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Different tuberculosis in men and women: beliefs from focus groups in Vietnam

Listed author(s):
  • Long, Nguyen Hoang
  • Johansson, Eva
  • Diwan, Vinod K.
  • Winkvist, Anna
Registered author(s):

    After decades in decline, tuberculosis (TB) has been increasing worldwide. In 1993, the World Health Organisation declared TB a global emergency. Passive case-finding is an important part of TB control programmes, and this is strongly affected by people's perceptions and beliefs of TB and society's behaviour towards TB sufferers. The aim of this study was to describe the perceptions and beliefs of Vietnamese people regarding TB and its risk factors with special reference to differences between men and women. Sixteen focus group discussions (FGDs) were organised in four districts representing different regions in Vietnam and consisting of men and women, TB patients and non-TB participants. In general, participants had good knowledge of TB being a dangerous, contagious and infectious disease, caused by germs. However, traditional beliefs in different types of TB still exist, mainly among older people in rural areas, but also resorted to by other people once ill. Four main types of TB were reported: (1) 'Lao truyen' (hereditary TB), handed down from older generations to latter ones through 'family blood', regardless of sexes; (2) 'Lao luc' (physical TB), caused by hard work, more men affected; (3) 'Lao tam' (mental TB), caused by too much worrying--more women affected; and (4) 'Lao phoi' (lung TB), dangerous and caused by TB germs, transmitted through the respiratory system--more men affected. Other general risk factors were also mentioned. Men were perceived to get TB more often than women, as they were more exposed to risk factors during both work and leisure time. These traditional beliefs may contribute to long delays to TB diagnosis and increased social stigma and isolation of TB patients and their families due to erroneous beliefs in transmission routes. Our findings demonstrate areas where TB control programmes may be improved.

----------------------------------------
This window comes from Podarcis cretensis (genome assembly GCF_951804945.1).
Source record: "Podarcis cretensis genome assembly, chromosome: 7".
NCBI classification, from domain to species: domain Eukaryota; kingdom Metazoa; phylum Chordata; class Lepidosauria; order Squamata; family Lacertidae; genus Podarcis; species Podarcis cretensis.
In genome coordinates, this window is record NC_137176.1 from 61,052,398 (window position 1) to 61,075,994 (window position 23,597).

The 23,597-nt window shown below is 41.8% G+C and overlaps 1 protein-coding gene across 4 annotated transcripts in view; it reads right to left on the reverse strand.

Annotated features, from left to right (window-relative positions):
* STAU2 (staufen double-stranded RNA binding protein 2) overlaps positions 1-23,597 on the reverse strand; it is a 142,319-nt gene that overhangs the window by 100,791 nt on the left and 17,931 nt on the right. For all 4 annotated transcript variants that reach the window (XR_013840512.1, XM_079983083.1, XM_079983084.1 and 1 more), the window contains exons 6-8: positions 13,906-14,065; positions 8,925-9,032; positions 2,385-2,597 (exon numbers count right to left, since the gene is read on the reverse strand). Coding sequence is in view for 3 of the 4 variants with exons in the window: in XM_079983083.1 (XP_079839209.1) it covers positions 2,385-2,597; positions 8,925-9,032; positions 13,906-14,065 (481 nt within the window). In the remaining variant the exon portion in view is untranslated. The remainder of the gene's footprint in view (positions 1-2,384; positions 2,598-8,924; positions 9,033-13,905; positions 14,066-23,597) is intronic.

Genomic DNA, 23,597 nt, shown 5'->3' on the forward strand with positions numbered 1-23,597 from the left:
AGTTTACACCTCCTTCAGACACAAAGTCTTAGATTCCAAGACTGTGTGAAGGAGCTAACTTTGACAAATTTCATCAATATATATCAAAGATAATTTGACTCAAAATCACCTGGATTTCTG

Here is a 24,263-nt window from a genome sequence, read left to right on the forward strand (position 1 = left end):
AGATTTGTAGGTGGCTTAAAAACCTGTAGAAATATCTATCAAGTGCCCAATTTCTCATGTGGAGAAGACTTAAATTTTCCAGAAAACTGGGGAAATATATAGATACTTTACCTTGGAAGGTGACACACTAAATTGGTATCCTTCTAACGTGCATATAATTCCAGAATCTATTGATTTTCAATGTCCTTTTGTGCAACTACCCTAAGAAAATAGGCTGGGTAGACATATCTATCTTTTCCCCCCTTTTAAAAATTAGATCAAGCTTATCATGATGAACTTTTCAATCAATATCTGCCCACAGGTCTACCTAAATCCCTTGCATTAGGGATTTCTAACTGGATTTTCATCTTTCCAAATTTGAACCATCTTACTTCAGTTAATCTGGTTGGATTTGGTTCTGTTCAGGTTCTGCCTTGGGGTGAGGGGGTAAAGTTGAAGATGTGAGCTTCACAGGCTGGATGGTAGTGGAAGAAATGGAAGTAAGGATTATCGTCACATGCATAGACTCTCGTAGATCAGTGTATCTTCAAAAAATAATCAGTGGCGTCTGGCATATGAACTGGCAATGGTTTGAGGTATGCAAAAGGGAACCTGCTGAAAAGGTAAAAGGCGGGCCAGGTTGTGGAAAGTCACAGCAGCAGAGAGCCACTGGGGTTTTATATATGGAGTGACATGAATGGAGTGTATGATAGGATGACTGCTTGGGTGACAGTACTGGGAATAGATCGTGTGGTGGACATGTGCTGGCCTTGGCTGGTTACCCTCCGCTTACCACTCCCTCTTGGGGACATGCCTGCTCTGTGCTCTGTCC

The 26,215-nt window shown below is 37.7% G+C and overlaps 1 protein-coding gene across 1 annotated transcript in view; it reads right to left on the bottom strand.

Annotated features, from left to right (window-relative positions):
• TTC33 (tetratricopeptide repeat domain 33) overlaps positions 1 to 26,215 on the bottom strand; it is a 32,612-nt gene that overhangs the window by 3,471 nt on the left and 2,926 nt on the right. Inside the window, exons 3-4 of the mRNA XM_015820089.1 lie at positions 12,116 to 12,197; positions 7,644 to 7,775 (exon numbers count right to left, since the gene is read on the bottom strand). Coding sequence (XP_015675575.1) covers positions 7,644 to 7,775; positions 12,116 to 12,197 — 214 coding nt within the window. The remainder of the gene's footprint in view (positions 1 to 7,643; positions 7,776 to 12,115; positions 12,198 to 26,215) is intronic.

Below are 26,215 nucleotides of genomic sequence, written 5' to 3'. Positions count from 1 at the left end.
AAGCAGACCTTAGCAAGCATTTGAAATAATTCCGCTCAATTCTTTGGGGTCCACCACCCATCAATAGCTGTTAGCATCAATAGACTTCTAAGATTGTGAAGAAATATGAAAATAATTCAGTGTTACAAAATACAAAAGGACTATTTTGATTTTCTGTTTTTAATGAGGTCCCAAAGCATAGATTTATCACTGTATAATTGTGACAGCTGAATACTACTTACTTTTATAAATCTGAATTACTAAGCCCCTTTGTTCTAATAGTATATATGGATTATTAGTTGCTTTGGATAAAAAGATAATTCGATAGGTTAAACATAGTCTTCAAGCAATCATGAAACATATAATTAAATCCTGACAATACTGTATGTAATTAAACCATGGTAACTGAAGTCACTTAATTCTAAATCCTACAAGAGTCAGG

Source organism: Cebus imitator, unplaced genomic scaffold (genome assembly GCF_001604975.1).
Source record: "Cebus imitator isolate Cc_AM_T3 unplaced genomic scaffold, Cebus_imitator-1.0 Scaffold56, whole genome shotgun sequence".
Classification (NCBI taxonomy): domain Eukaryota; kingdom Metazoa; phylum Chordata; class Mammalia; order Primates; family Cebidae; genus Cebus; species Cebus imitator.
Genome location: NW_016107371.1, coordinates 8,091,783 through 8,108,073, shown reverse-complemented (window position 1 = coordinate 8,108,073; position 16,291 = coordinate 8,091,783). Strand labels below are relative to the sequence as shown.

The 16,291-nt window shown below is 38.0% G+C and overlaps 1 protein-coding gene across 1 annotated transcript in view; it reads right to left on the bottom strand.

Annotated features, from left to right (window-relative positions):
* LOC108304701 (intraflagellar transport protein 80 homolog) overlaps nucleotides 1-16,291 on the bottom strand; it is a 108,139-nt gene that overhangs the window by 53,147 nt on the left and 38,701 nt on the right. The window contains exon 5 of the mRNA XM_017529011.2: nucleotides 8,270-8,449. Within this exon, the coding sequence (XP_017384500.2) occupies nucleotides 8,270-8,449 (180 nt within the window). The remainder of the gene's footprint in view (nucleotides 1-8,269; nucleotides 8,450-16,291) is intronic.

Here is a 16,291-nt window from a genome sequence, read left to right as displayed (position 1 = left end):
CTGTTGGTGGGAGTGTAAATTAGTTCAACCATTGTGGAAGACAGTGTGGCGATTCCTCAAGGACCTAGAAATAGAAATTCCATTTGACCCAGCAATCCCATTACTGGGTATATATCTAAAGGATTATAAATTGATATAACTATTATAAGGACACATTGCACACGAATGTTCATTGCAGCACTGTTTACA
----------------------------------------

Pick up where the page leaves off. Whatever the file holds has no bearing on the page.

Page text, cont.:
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    Article provided by Elsevier in its journal Social Science & Medicine.

    Volume (Year): 49 (1999)
    Issue (Month): 6 (September)
    Pages: 815-822

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    Handle: RePEc:eee:socmed:v:49:y:1999:i:6:p:815-822
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